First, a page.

Jewschool.com: Look, up in the sky! It’s a Jew! It’s a Queer! It’s Batwoman!

Originally published on Jewschool.com.

Batwoman from the cover of Detective Comics #854You might remember the media hooplah in 2006 when DC comics introduced their newest incarnation of Batwoman, Katy Kane, who not only kicks ass but also enjoys breast and thigh. That’s right, the new Batwoman plays for my team.

Somehow, amidst all that hooplah, I missed any reference to another revelation about the society lady / crimefighter — she’s also Jewish. Apparently, DC’s Christmas special in 2006 included a depiction of Batwoman celebrating Chanukkah with her then-girlfriend Rene Montoya.

Well, thanks to Rich Johnston of Bleeding Cool for bringing this to my attention.

Why is this relevant three years later? Well, this week Batwoman steps out of the shadows to take the leading role in Detective Comics, the flagship Batman book. In issue #854, which debuted on Wednesday, neither of Katy’s identities get much mention — a chanukkiah is visible in her apartment, and there’s a backup story featuring Katy’s ex-girlfriend who has assumed the mantle of The Question.

It remains to be seen how relevant these will be to the story as it unfolds. But what is clear from this first chapter is that writer Greg Rucka and artist J. H. Williams III are great storytellers. The artwork is detailed and textured and iconic without being derivative, with pages that invite the eye to linger and indulge. The script unfolds at a perfect pace, drawing the reader into the mystery at hand with just enough details to hook you in without giving away what’s happening next. I haven’t read a DC comic in years, but I had no trouble diving into this story and knowing everything I needed to know about these characters and their world. A few of the jokier lines are groaners, but that only adds to the sense that these characters are real people.

Now, Batwoman isn’t the first queer superhero, and certainly isn’t the first Jewish superhero, and isn’t even the first queer Jewish superhero (that might be Marvel’s Wiccan, from the Young Avengers… he might not have been first, but he’s my favorite, so I don’t care). But she’s certainly the highest-profile queer Jewish superhero, and she comes to the fore at a time when…. oh, hell, can’t I just be excited at another queer Jewish superhero? When one’s identity fits into a fairly small box, it’s exciting to see that identity represented in pop culture, particularly in such a well-told story. Don’t take my word for it – go out and buy yourself a comic book.

(Yes, I know I’m mixing references with the title, but I couldn’t come up with a suitable riff on Holy XXX, Batman!)

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Camp vs. Kitsch: It’s a Bird, It’s a Plane…

Originally published on Camp vs. Kitsch.

Comic book movies have been so hot lately, it’s easy to forget that they haven’t always been so. But, like anything with devoted fans, even the acknowledged worst of the worst — in this case, that is undoubtedly Howard the Duck — have their staunch defenders. You have to understand, part of the horror of the Howard movie is that the comic book on which it is based is pretty much a work of genius. I know, if you’ve only ever seen the movie, that claim is hard to wrap your mind around. But it’s true. Don’t believe me? Go look. There’s a cheap, $15 “Essential Howard the Duck” paperback available now with most of the original Howard appearances all in one, black and white book. There’s also a hefty, hardcover color Howard Omnibus that’s worth checking out if you’re either loaded or a patron at a well-stocked library.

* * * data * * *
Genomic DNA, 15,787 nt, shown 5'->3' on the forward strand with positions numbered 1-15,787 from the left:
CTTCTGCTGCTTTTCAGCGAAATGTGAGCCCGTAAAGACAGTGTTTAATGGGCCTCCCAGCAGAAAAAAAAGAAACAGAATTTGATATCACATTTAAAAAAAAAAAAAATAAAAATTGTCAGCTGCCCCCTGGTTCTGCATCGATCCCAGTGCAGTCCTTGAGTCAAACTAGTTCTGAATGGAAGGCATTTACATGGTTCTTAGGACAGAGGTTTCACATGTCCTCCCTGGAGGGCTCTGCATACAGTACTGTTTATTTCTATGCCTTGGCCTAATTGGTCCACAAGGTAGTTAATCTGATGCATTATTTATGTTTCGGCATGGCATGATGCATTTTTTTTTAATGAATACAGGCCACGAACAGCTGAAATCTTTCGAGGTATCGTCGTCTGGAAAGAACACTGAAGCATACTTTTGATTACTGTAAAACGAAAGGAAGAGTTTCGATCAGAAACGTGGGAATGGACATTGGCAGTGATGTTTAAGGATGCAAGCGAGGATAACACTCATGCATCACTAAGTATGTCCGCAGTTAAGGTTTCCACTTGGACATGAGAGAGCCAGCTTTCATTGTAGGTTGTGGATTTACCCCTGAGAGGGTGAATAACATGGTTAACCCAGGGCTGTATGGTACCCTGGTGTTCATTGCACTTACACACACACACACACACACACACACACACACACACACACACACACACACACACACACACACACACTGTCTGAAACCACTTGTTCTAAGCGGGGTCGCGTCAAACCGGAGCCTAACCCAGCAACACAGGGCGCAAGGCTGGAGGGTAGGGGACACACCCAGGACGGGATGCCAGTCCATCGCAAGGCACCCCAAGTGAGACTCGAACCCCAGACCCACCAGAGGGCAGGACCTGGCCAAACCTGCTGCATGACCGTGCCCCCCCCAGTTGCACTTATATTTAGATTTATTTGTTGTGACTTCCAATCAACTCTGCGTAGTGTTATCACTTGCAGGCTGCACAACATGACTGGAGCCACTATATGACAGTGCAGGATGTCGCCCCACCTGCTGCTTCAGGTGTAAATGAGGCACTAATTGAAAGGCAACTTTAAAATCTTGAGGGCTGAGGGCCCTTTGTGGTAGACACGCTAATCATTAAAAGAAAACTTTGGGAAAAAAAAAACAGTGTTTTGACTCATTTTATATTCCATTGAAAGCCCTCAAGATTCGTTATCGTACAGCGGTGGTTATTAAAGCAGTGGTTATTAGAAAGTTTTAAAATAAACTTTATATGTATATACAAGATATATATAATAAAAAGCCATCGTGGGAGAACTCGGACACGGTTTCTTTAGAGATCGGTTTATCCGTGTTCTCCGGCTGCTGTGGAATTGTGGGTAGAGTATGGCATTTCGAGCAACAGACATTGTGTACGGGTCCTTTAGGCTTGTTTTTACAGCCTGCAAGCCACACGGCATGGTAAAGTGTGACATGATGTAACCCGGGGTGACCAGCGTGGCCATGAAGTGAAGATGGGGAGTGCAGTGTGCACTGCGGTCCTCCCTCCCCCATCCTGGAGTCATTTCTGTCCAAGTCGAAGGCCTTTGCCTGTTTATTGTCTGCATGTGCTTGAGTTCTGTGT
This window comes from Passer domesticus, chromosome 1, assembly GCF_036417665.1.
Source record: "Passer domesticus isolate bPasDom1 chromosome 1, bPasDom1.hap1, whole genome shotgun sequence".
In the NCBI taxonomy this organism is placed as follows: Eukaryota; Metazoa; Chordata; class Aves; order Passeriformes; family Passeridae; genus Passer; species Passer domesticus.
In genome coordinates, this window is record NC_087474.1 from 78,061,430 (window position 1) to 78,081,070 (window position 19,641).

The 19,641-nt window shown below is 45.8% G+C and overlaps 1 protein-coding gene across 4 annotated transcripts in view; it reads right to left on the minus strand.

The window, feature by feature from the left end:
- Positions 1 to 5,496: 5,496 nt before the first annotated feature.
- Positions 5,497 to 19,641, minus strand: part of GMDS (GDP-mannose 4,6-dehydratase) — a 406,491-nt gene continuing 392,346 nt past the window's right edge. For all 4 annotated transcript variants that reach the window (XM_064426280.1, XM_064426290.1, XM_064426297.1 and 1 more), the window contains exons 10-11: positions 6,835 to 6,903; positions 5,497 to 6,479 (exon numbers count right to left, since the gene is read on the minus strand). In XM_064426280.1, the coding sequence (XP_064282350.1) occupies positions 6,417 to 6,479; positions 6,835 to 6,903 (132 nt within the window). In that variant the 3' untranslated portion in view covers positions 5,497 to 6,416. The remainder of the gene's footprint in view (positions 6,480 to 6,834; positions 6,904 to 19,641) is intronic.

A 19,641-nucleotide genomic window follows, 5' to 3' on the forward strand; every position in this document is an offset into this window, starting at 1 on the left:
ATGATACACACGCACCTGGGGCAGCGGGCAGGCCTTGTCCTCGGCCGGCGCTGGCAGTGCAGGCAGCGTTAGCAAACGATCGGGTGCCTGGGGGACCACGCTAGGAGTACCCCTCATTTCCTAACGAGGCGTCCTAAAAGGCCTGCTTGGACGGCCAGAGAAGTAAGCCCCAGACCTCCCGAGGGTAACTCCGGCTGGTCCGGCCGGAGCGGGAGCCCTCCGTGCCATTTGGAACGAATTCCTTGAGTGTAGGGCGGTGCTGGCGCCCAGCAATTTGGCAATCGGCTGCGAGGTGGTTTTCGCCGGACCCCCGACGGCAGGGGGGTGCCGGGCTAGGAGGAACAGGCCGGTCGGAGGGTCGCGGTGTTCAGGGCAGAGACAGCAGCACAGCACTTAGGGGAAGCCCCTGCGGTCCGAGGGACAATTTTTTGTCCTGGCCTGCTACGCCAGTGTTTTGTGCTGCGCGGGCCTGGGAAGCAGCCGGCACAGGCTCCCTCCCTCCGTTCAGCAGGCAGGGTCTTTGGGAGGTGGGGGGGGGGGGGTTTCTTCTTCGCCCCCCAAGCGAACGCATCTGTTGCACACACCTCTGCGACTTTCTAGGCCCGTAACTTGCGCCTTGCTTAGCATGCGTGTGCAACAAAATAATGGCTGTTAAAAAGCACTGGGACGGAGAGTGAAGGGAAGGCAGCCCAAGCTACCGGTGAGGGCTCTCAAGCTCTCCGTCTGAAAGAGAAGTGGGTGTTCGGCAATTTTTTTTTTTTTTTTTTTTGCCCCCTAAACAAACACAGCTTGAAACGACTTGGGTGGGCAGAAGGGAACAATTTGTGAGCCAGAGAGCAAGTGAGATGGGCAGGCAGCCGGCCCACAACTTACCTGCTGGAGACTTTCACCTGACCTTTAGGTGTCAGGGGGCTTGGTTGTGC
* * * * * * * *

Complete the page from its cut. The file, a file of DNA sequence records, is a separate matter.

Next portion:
The film, which starred a punked up Lea Thompson and the voice of Broadway actor Chip Zien (better remembered as the Baker in the original cast of Into the Woods), has so many head-scratcher moments, but nothing tops the grand finale Howard the Duck musical number…

Sing it, Lea!
What could possibly go head to head with this unredeemable kitsch? It would be tempting to throw up a clip of the 60s Batman television show, particularly one with a deliciously camp guest star like Liberace or Ethel Merman. But since part of my mission here is to share some of my private Camp obsessions, I feel obligated instead to share a scene from It’s a Bird, It’s a Plane, It’s Superman, the musical based on the Man of Steel, from the songwriters who brought you Bye, Bye, Birdie. The show, which ran on Broadway for a few months in 1966, is nowadays remembered as a pretty entertaining campfest that unfortunately just missed the moment when campiness was in for superheroes.

For reasons that just don’t make any sense to me, the show was resurrected as a late night television movie in 1975, done on an incredibly low budget with horribly “updated” orchestrations. I haven’t seen the whole broadcast (although it’s on my list for a future trip to the Paley Center), but what I have seen is mostly disappointing because it sucks a lot of the fun out of the songs. (The original cast album of the Broadway production is a lot of fun.)

Anyway, I couldn’t find this number in its entirety on YouTube, but I think the clip of David Wilson singing “Pow! Bam! Zonk!” gives you enough of a taste of the show…

Pow! Bam! Zonk!

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